How to report US sales tax


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  1. Introduction
  2. Understanding your US sales tax obligations
  3. Registering to collect US sales tax
  4. Collecting US sales tax from your customers
  5. Reporting and filing US sales tax

Becoming sales tax compliant is a process that requires multiple steps. First, businesses operating in the US will have to determine where their tax obligations lie. Then, they will register to collect tax in those states, collect sales tax from customers and finally, report and file tax returns with the appropriate tax authorities.

In this article, we'll briefly cover the steps to achieve compliance, including reporting sales tax and filing returns.

What's in this article?

  • Understanding your US sales tax obligations
  • Registering to collect US sales tax
  • Collecting US sales tax from your customers
  • Reporting and filing US sales tax

Understanding your US sales tax obligations

In the US, out-of-state and foreign businesses are required to collect sales tax from customers when they exceed certain thresholds. These thresholds are referred to as "economic nexus thresholds", and they are either revenue- or transaction-based, or both. For example, in Nevada, businesses only need to collect sales tax from customers if they have exceeded US$100,000 in revenue or 200 transactions from customers in Nevada. Some states only have revenue thresholds in place, while others require businesses to exceed both the revenue and transaction thresholds before collecting sales tax. As sales tax is governed at the state level, these thresholds vary across the US.

Businesses can also meet sales tax obligations by having a physical presence or physical nexus in a state. Examples of business activities that can create physical nexus include:

  • Location: An office, warehouse, shop or other physical place of business. Storing inventory often creates physical nexus.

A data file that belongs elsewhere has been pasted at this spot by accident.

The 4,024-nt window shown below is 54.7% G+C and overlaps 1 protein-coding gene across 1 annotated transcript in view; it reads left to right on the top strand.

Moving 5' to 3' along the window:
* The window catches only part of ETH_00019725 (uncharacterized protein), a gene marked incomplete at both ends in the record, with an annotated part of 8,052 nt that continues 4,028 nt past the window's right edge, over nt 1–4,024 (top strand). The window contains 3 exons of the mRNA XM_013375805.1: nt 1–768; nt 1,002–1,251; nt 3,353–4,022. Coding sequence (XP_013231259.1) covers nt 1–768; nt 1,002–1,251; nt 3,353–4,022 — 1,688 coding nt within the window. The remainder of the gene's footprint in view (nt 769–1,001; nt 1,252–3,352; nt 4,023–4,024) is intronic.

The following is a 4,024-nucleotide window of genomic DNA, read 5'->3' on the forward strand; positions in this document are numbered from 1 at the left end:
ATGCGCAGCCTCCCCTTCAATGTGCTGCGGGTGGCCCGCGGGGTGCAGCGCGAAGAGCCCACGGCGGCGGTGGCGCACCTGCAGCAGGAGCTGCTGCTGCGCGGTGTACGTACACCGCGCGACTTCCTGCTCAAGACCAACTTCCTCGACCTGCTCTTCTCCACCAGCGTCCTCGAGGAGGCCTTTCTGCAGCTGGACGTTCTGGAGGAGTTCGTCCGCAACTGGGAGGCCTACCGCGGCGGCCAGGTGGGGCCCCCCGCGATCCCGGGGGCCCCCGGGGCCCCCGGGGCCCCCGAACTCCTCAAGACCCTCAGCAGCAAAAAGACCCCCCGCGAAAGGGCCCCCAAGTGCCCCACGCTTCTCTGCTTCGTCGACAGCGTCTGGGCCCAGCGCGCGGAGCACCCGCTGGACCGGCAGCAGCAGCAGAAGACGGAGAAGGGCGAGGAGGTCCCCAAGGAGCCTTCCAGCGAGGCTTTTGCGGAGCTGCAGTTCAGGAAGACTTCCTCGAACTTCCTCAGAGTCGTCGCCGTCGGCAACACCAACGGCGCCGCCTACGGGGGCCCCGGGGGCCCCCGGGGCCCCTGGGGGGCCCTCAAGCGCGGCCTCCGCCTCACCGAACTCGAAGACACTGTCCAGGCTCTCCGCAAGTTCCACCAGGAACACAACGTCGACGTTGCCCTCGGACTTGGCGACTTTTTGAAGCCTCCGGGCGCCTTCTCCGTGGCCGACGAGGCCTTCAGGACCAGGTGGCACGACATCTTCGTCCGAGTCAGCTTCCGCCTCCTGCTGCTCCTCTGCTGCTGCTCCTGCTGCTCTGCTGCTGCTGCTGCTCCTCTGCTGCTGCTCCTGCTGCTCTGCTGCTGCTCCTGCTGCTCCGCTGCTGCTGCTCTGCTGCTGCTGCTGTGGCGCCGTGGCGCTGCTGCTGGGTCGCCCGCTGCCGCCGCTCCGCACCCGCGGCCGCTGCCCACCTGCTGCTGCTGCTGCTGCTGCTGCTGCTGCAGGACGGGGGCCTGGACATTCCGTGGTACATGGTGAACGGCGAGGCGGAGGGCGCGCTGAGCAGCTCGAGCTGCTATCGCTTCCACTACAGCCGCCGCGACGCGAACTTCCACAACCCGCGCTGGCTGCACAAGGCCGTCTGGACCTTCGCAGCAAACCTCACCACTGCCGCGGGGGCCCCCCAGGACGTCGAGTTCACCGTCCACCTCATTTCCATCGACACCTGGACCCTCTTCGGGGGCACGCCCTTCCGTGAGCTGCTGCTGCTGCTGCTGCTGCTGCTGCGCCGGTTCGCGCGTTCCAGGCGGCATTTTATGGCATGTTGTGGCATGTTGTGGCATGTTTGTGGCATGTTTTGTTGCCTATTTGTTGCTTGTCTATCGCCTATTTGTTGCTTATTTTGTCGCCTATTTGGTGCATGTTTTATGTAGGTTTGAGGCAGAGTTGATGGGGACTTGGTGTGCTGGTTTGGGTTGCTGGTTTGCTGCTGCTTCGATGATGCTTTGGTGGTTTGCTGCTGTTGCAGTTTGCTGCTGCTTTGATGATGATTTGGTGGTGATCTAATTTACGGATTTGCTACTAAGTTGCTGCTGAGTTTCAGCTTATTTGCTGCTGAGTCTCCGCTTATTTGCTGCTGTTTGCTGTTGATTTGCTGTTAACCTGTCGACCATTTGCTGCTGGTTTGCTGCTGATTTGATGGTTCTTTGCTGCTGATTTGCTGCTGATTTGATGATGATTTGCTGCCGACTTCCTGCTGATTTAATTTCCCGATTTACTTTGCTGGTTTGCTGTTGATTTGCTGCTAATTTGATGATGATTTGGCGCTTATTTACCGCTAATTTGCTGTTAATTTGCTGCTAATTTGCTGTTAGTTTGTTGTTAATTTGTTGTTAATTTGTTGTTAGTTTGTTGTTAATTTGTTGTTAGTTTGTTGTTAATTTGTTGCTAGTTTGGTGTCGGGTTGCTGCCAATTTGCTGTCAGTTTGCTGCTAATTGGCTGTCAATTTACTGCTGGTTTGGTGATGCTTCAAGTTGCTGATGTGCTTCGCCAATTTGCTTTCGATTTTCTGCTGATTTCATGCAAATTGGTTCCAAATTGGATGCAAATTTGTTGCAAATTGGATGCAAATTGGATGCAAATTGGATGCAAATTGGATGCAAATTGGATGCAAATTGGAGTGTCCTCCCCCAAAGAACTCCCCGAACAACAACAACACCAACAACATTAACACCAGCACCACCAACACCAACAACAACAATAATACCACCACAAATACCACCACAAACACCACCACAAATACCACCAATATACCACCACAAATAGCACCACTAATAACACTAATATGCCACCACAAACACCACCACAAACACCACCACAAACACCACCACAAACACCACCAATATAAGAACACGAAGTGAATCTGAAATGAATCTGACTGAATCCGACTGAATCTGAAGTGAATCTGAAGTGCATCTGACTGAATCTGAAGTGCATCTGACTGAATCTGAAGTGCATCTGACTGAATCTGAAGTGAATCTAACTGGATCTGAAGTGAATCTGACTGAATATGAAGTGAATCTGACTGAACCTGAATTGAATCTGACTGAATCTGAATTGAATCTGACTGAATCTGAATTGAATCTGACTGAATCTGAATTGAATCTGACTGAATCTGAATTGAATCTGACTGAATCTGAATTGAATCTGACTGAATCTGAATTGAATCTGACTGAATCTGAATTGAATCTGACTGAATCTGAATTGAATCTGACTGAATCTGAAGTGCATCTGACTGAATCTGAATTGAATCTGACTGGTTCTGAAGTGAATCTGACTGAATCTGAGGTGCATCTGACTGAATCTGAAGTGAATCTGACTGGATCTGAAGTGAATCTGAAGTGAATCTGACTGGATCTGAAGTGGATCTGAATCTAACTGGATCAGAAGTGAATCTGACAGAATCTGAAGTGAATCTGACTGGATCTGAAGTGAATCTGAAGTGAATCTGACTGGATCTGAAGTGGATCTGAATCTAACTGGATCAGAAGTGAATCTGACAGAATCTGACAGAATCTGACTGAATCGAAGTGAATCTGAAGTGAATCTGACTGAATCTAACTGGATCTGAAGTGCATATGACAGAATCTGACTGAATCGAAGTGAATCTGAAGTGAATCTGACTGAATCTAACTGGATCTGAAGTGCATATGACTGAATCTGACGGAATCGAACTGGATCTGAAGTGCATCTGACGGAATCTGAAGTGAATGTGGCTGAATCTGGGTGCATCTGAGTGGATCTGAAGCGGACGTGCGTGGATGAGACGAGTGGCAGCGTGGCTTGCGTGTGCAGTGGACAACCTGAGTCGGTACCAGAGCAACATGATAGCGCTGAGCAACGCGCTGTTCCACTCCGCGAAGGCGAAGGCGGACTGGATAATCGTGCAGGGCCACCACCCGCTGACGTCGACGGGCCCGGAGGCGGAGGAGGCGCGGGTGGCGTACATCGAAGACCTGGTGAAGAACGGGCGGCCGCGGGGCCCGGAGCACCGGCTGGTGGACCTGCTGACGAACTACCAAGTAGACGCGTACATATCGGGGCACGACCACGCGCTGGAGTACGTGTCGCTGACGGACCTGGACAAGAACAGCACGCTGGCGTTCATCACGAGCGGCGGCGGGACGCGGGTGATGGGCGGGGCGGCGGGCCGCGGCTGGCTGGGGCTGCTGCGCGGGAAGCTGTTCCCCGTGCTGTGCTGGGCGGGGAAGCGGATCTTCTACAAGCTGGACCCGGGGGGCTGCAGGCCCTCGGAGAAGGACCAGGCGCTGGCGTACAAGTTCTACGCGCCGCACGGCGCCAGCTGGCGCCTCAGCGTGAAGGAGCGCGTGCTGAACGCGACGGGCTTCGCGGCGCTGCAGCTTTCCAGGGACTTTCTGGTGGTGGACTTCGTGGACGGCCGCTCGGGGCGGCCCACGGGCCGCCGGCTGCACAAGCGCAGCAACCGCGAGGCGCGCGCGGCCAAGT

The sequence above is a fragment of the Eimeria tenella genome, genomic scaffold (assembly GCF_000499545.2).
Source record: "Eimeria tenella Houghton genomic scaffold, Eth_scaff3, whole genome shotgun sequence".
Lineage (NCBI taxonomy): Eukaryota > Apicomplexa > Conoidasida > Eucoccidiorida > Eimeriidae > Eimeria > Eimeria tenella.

• Employees: Having an employee, contractor, salesperson, installer or other person doing work for your business in a state.
  • Events: Selling products at a trade show or other event.

But just because a business has met a nexus threshold in a US state does not mean that it is required to collect sales tax. Not all goods and services are taxable. If the items that a business is selling are not taxable, then the business is not required to collect sales tax on those items. However, you may still have an obligation to register. We recommend that businesses work with a sales tax professional to determine whether they need to register in this situation.

Registering to collect US sales tax

Before collecting any sales tax from customers, businesses should ensure that they are properly registered with the relevant US state tax authorities. In the US, businesses must register for sales tax permits with each individual state.

There is an exemption for states participating in the Streamlined Sales and Use Tax Agreement (SSUTA). This agreement was created to simplify the sales tax registration process. Currently, 24 states have passed legislation to conform to the SSUTA. These are Arkansas, Georgia, Indiana, Iowa, Kansas, Kentucky, Michigan, Minnesota, Nebraska, Nevada, New Jersey, North Carolina, North Dakota, Ohio, Oklahoma, Rhode Island, South Dakota, Tennessee, Utah, Vermont, Washington, West Virginia, Wisconsin and Wyoming.